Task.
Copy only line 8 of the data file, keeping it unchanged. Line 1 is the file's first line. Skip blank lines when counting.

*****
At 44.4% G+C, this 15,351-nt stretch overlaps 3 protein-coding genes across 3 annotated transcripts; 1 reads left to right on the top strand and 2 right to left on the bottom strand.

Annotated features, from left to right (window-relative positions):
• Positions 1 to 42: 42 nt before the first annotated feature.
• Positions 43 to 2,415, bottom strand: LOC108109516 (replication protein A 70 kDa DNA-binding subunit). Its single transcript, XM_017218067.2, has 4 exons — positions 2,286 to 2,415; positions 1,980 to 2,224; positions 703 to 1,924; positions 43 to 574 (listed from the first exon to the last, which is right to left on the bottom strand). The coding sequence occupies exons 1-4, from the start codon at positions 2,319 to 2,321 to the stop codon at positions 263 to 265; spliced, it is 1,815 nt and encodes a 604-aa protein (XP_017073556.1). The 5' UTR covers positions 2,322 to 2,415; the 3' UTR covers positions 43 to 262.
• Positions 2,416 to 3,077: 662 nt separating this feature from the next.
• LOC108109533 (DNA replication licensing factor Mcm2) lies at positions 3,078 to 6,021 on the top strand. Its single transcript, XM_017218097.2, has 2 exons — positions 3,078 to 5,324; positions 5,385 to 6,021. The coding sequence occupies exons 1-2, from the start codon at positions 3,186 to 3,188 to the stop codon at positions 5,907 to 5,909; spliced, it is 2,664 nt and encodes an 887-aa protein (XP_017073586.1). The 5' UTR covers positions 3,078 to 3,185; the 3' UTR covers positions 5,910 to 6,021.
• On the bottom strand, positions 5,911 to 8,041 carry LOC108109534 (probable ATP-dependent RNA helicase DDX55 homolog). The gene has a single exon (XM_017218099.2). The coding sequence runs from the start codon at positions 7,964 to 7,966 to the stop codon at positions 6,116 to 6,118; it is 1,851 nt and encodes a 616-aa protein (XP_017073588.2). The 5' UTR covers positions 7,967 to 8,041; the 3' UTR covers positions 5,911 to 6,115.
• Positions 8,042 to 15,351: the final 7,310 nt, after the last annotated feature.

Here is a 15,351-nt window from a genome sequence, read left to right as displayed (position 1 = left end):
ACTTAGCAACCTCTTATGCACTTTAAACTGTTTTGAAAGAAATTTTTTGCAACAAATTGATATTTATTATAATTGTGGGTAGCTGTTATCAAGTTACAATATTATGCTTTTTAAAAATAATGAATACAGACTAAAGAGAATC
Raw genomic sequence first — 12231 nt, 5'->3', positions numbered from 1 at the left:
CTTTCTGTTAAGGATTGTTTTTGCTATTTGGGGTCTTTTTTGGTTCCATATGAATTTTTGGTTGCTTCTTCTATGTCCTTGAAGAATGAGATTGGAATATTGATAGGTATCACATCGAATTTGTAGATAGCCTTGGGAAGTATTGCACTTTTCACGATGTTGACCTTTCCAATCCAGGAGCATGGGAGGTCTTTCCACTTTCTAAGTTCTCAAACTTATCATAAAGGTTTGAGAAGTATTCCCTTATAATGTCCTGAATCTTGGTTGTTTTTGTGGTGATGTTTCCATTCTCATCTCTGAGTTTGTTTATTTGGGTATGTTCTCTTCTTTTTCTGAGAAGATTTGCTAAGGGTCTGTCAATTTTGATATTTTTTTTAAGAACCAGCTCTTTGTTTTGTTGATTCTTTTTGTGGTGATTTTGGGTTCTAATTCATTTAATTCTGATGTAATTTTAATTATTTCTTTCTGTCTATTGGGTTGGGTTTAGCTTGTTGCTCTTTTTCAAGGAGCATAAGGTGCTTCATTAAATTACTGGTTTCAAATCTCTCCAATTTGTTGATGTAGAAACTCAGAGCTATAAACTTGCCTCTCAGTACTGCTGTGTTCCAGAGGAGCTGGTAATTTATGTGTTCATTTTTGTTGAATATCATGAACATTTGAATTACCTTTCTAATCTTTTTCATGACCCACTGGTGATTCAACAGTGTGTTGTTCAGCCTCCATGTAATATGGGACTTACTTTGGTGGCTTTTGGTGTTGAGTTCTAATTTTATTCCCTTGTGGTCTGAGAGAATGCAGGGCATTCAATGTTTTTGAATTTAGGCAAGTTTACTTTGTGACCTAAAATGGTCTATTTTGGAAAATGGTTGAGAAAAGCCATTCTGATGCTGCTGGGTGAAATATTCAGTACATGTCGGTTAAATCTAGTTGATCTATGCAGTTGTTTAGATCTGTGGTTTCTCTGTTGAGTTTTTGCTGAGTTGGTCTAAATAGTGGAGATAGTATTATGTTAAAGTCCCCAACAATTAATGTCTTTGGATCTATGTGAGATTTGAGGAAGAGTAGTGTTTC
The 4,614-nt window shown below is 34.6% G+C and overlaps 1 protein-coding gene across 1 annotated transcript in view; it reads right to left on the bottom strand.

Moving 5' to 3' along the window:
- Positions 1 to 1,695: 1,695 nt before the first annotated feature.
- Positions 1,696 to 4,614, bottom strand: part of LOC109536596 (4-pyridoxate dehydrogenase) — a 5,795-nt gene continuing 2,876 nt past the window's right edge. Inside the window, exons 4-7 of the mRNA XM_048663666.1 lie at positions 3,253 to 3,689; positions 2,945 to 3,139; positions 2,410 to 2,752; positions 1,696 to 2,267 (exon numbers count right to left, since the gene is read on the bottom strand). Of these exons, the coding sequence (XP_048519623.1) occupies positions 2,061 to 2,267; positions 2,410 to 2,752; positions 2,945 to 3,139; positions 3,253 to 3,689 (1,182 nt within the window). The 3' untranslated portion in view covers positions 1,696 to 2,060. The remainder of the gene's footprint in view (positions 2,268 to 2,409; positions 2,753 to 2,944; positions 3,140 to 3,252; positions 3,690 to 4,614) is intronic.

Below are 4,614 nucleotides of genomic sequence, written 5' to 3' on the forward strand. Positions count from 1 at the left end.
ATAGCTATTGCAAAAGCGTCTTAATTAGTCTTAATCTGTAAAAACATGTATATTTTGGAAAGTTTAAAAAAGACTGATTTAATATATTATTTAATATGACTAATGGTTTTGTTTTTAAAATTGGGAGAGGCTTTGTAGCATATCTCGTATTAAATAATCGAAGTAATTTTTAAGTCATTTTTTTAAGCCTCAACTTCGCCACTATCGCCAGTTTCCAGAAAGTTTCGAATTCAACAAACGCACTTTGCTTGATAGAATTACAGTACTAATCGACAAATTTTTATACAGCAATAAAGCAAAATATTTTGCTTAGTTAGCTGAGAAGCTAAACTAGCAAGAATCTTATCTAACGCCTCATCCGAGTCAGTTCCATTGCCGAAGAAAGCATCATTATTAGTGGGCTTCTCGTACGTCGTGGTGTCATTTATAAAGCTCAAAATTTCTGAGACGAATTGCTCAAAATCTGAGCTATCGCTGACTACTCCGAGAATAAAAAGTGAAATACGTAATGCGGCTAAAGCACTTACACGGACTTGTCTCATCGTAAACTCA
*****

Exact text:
• Positions 8,042 to 15,351: the final 7,310 nt, after the last annotated feature.